Autumn Harvest: Idioms for Apples, Nuts and Leaves
Autumn has arrived in New York. The air is crisp and fresh and the skies are clear and bright blue. It is a good time of year to get outside and breathe in the smell of earth and take in the colors of the leaves. It’s also a good time of year to get your favorite blanket and cuddle up with a good English language course at Pace University. We have classes starting almost every week. Students at Pace learn new expressions in every course but here we shall focus on idioms that highlight what autumn has to offer.
Let’s start with apples! Apple picking and pumpkin picking are synonymous with fall. Farmers open their orchards to allow visitors pick their own fruit. It is an annual tradition for many Americans to take their families to an apple farm and pick more apples than a family can eat. People make apple pie, applesauce, apple tarts.
We are going to make apple idioms.
The apple of (someone’s) eye is the person who is most loved or cherished by someone else; someone who one is proud of. It is most commonly used when parents are talking about their children.
Example: Susan loves all of her children but little Bobby is definitely the apple of her eye because he is the youngest and sweetest.
This is a picture of me and my son apple picking many years ago. He is definitely the apple of my eye.
The apple never falls far from the tree is used when someone has the same personality as their parents or relatives. They behave just like them. It can have a negative or positive meaning.
Positive: Mary wants to be a doctor just like her mom. She is smart and ambitious like her mom and will be an amazing doctor. The apple never falls far from the tree.
Negative: Billy’s room is so messy. He leaves his stinky socks and dirty dishes everywhere. The apple does not fall far from the tree. His father does the same thing.
A bad apple is someone who is a bad influence or gets others in trouble.
Example: The twins are 12 years old but they are already getting in trouble with the police for stealing and vandalism. They are really bad apples and I tell my children to stay away from them. I hope they will change their ways before they end up in jail.
“Autumn seemed to arrive suddenly that year. The morning of the first September was crisp and golden as an apple.” – J.K. Rowling, author of Harry Potter
Now, let’s go nuts! This can also be expressed as “let’s go crazy!”
To drive someone nuts is to make someone feel crazy or feel annoyed. (Similar expressions: to drive someone crazy, to drive someone bonkers, to drive someone up a wall)
Example: Many parents have been home with their kids 24/7 for the past 6 months. I bet many are thinking, “These kids are driving me nuts. They are loud and messy and needy and… This quarantine needs to end! Help!”
To be nuts about someone/something is to really like someone/something.
Example: Mary is nuts about Peter. She only met him last week but you can tell she is already falling in love with him.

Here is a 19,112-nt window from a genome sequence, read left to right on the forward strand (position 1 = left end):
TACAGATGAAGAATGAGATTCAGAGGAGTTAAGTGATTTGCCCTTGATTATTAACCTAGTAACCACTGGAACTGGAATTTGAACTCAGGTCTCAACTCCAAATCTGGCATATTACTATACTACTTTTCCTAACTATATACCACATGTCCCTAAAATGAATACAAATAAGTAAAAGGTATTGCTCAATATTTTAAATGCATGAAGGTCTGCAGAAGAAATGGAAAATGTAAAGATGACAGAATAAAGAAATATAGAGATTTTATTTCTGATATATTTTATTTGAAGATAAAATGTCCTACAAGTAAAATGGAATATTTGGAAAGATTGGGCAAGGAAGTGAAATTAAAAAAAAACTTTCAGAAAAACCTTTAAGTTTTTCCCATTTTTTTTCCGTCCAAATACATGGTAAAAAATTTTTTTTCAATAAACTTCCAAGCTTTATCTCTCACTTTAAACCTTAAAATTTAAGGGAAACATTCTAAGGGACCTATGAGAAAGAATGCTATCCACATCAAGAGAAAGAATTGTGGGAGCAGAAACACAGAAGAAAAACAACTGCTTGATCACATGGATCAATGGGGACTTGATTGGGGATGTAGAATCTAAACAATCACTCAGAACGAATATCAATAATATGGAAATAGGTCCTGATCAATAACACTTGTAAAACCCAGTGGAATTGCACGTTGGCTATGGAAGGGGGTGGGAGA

To squirrel something away is to hide something like a squirrel does in Autumn. It is used when talking about something that you want to hide or to save for the future, as squirrels hide their nuts.
Example: Sarah squirreled away $5 million while she was working and now she can enjoy her retirement. She recently bought a boat and now surfs all the time. I’m so jealous.
The leaves of autumn are beautiful. Let’s move on to idioms related to leaves and honor their magnificence.
To turn over a new leaf is to begin again; to start anew; to reform; to refresh.
Example: Peter has been in trouble for years at school and with his parents. He cares more about his friends than his studies. He does not study hard and has poor grades. Surprisingly, he wants to be an engineer and next year he will start applying to colleges. Now he realizes that he had better turn over a new leaf and do better in school or he will never achieve his goals.
To shake like a leaf is to tremble usually from fear or cold temperatures.
Example: Mary was shaking like a leaf after seeing a bear in her backyard. The bear was growling angrily and standing on its hind legs. She must have been so scared.
Autumn years are the later years of someone’s life.
Example: She spent her autumn years surrounded by family and best friends and gardening. She really enjoyed those final years of her life.
“Autumn is a second spring when every leaf is a flower.” – Albert Camus
Enjoy this beautiful season wherever you are. Hopefully, you learned something new today. If you want to continue studying English, Pace University’s English Language Institute has the perfect online course for you. Visit the ELI website, contact the ELI or apply here.
Stay healthy and be well.
“It was a beautiful bright autumn day, with air like cider and a sky so blue you could drown in it.” – Diana Gabaldon, Outlander
- cuddle up (verb): to nestle or snuggle close to someone or something to get warm or to be intimate.
- synonymous (adjective): (of a word or phrase) having the same or nearly the same meaning as another word or phrase in the same language
- orchard (noun): a piece of land planted with fruit trees.
- vandalism (noun): action involving deliberate destruction of or damage to public or private property.
- retirement (noun): the action or fact of leaving one's job and ceasing to work.
- magnificence (noun): the quality of being beautiful and wonderful
- growling (verb): The low, guttural, menacing sound made by an animal
- hind (legs) (adjective): back (legs) on an animal
WRITTEN BY LISA KRAFT